Now it is time to start rolling. You want to try and keep your roll as tight as possible while still keeping the strawberries in place. Go slow, but don't stress out too much. If you end up rolling it too loose the end product will still taste amazing.
Typically, you roll sweet rolls or cinnamon rolls starting with the longest side, but I actually decided to start with the shorter side. This would provide me with more of a snail or spiral effect once I cut into it.
Once I rolled it up I did notice that my rectangle wasn't perfect. So I just chopped off the edges. At first I thought I would just toss them in the garbage, but in the end I did bake them since I had a bit of room on my baking tray. They came out a bit smaller but still had a wonderful taste. They were the perfect 'kid' size for my 3 year old who didn't blink an eye when her 7 year old sister received a much larger piece.
Here you can see how the inside of the roll (raw) looks while I was cutting all my slices. I kept my slices about 1.5 inches thick (3-4 cm).
Then I just laid them all out on my baking tray with a little bit of space between each slice.
The above picture was taken before they were baked and below you can see how they look when they come out of the oven. It took me about 22-23 minutes to bake these.
Now comes my favorite part. The glaze. I love making glazes, because they are so simple and require basically no skill or effort. Just mix everything in a bowl and then you can either use a spoon or a brush to glaze your sweet rolls. I let my rolls cool for about 5-10 minutes. Just so they were cool enough to touch. If they are too hot (right out of the oven) the warmth will melt your glaze. I recommend drenching your rolls in glaze. Just slather them on the top and sides and let it drip down. Let that glaze just glisten upon your rolls.
And that's it. If possible, you should wait about 20 minutes before grabbing a cup of hot coffee and biting right into these. Waiting the extra 20 minutes will allow the glaze to harden.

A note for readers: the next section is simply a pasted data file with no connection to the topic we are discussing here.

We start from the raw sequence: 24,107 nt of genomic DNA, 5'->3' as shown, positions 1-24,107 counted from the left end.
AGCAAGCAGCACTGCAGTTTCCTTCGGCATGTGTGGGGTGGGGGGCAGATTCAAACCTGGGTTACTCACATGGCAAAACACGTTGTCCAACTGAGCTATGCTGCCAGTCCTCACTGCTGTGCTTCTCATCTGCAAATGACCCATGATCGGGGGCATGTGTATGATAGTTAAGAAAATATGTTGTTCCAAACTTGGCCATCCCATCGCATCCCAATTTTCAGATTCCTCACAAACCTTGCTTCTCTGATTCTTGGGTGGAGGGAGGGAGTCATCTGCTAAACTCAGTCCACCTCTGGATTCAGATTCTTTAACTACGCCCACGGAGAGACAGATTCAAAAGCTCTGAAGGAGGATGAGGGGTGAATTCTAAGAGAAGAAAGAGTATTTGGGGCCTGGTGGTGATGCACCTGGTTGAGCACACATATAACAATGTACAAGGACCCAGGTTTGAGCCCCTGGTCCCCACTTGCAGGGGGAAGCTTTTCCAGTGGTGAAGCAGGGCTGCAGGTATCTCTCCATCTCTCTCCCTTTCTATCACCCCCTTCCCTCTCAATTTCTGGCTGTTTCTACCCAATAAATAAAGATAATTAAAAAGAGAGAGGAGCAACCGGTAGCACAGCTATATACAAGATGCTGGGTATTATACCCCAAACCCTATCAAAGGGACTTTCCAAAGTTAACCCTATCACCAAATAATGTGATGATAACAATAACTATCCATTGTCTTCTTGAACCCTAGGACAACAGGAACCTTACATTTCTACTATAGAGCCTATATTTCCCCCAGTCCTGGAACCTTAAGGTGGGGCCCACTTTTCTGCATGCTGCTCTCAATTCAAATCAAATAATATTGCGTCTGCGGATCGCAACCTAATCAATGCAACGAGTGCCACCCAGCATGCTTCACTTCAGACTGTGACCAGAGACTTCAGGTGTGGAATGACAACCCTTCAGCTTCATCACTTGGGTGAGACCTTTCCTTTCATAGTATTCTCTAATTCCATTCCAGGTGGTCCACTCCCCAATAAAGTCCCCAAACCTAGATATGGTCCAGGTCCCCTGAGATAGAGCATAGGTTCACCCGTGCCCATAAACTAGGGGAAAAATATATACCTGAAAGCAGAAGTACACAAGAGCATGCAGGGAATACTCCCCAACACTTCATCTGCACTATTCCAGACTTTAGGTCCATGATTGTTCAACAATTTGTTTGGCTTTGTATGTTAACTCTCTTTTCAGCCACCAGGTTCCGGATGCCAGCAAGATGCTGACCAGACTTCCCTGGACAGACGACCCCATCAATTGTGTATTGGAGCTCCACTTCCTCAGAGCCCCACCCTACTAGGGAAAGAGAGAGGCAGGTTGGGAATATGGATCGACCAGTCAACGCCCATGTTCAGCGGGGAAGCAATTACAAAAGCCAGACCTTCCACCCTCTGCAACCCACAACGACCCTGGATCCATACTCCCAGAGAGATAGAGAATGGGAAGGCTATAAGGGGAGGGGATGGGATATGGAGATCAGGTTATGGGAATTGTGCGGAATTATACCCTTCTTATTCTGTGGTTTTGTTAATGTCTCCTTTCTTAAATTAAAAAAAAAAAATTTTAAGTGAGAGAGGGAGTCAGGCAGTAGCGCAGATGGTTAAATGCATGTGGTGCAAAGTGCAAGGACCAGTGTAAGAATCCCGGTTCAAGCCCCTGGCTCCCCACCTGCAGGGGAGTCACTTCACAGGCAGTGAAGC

Instead of snacking on these at home, I packed them up and we went on a short hike at a monastery called Kloster Eberbach which is just about a mile from our home. The grounds are stunning and this monastery was established in 1136. It used to be one of the most active monasteries in all of Germany and it became quite famous through its wine production. While the monastery still produces wine the monks are no longer present.
If you are in the area I highly suggest a visit. The private tours as well as the audio guides are incredibly interesting. (Fun fact, I actually edited the English audio guide tour. I didn't do the voice over but at least you know it is well written.) Stop and pick up some wine while you're there. There is no entry fee, but if you drive it is 4€ for a day parking ticket or you can take the bus. The grounds are so beautiful, dogs on a leash are welcome, and there are tons of great hiking trails that stem off of this monastery.
We hiked to the top of what my daughter calls 'Eichhörnchenburg' (Squirrel Fortress) and had ourselves a fantastic picnic with beautiful views over Hattenheim and the Rhein river.
Maddy, my confident, independent, smart, funny, and of course caring daughter used to come to this spot all the time when she was in her forrest kindergarten. They would take the city bus to the monastery everyday and be outside; rain or shine, playing, hiking, whittling with real knives, climbing, and learning about nature. Now that she is in 1st grade, she sometimes misses her 'playground' and asked if we could do a fun weekend hike.
I was more than happy to oblige.
And of course for any age, old or young, make sure you make a stop at the 'Schafswiese' (Sheep pastures) and say hello to the handful of sheep and goats that are on the monastery grounds. There is a sign that says not to feed the animals but Maddy says that means don't feed the sheep and goats normal people food. That it is perfectly fine to feed them grass, dandelions and apple leaves.
Our little Nathalie, 3 years old, will join that forrest Kindergarten group sometime next year, but I think she would be ready for it right now!
Whether you eat your sweet strawberry rolls at home or on the road just make sure to have plenty of napkins or baby wipes at the ready, because they are filled with a delicious sweet STICKY goodness.